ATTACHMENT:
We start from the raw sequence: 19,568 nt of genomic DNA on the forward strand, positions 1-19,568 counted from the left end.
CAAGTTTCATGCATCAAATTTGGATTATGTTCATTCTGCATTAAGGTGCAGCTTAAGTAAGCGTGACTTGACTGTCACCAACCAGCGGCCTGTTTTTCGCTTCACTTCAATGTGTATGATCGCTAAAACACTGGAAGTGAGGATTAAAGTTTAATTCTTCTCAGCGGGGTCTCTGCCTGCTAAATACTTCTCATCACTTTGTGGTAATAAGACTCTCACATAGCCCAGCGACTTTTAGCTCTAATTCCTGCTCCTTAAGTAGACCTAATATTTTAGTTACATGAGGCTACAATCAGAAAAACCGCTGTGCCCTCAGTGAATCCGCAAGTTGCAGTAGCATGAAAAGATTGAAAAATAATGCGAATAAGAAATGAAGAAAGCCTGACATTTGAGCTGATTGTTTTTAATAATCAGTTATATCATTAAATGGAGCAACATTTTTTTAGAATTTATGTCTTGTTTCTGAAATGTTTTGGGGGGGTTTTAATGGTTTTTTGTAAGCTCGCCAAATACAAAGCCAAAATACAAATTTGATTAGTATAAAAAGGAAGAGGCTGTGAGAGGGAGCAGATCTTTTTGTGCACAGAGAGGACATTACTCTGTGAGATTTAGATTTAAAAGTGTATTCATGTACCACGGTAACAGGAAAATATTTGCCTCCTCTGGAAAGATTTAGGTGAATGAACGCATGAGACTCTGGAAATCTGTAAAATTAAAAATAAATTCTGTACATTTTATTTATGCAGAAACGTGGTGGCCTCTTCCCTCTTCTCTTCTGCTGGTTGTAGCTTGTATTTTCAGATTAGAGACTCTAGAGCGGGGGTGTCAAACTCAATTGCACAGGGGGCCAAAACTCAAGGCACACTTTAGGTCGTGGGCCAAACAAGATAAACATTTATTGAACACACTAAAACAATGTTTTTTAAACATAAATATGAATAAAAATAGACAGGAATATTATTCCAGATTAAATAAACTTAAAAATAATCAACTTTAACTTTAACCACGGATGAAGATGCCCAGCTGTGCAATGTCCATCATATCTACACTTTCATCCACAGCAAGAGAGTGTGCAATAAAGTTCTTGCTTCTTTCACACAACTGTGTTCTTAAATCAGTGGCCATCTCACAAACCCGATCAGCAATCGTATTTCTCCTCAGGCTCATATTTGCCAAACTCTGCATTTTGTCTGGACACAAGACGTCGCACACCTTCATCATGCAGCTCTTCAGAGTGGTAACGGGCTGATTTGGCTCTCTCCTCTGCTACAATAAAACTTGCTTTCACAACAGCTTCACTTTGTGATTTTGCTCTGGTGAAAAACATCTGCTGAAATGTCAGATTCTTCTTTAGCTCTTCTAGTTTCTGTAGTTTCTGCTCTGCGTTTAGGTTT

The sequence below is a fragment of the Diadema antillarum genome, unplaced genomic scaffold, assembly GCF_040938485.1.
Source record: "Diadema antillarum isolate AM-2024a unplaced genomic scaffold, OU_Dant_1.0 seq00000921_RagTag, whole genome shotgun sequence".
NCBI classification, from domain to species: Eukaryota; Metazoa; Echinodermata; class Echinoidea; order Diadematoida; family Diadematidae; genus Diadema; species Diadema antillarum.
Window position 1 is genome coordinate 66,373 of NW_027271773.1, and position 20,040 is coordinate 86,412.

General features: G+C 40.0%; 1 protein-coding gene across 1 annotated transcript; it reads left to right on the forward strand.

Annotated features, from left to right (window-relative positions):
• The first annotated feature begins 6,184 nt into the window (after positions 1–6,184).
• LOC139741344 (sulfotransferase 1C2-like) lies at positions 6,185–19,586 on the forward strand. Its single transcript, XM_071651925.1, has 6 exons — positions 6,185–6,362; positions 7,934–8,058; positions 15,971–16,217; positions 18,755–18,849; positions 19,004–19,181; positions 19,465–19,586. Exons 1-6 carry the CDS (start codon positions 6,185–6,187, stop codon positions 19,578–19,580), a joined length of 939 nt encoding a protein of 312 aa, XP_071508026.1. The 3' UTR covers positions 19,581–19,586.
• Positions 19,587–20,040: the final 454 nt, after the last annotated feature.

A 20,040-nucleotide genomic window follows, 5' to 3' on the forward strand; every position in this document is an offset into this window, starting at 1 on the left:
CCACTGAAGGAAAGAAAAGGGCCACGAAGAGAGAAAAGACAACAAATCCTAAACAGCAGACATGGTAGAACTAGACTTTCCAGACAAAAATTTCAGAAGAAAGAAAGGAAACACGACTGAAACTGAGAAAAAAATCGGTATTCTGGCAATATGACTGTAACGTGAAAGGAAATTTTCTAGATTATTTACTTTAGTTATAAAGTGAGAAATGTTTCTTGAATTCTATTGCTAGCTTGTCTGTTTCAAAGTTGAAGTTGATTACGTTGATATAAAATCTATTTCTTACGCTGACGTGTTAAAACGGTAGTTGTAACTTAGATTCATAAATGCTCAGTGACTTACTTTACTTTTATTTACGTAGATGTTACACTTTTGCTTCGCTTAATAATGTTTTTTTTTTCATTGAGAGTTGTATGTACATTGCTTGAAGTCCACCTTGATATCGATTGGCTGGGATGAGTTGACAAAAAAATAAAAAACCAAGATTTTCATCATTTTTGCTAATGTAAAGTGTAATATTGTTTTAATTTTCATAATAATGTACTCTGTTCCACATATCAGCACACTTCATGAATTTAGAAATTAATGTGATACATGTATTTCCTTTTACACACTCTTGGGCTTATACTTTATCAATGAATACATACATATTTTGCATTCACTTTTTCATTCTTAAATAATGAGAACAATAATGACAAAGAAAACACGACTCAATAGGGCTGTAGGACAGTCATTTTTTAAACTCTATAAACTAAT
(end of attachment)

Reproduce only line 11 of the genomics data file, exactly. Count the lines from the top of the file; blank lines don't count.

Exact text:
• Positions 19,587–20,040: the final 454 nt, after the last annotated feature.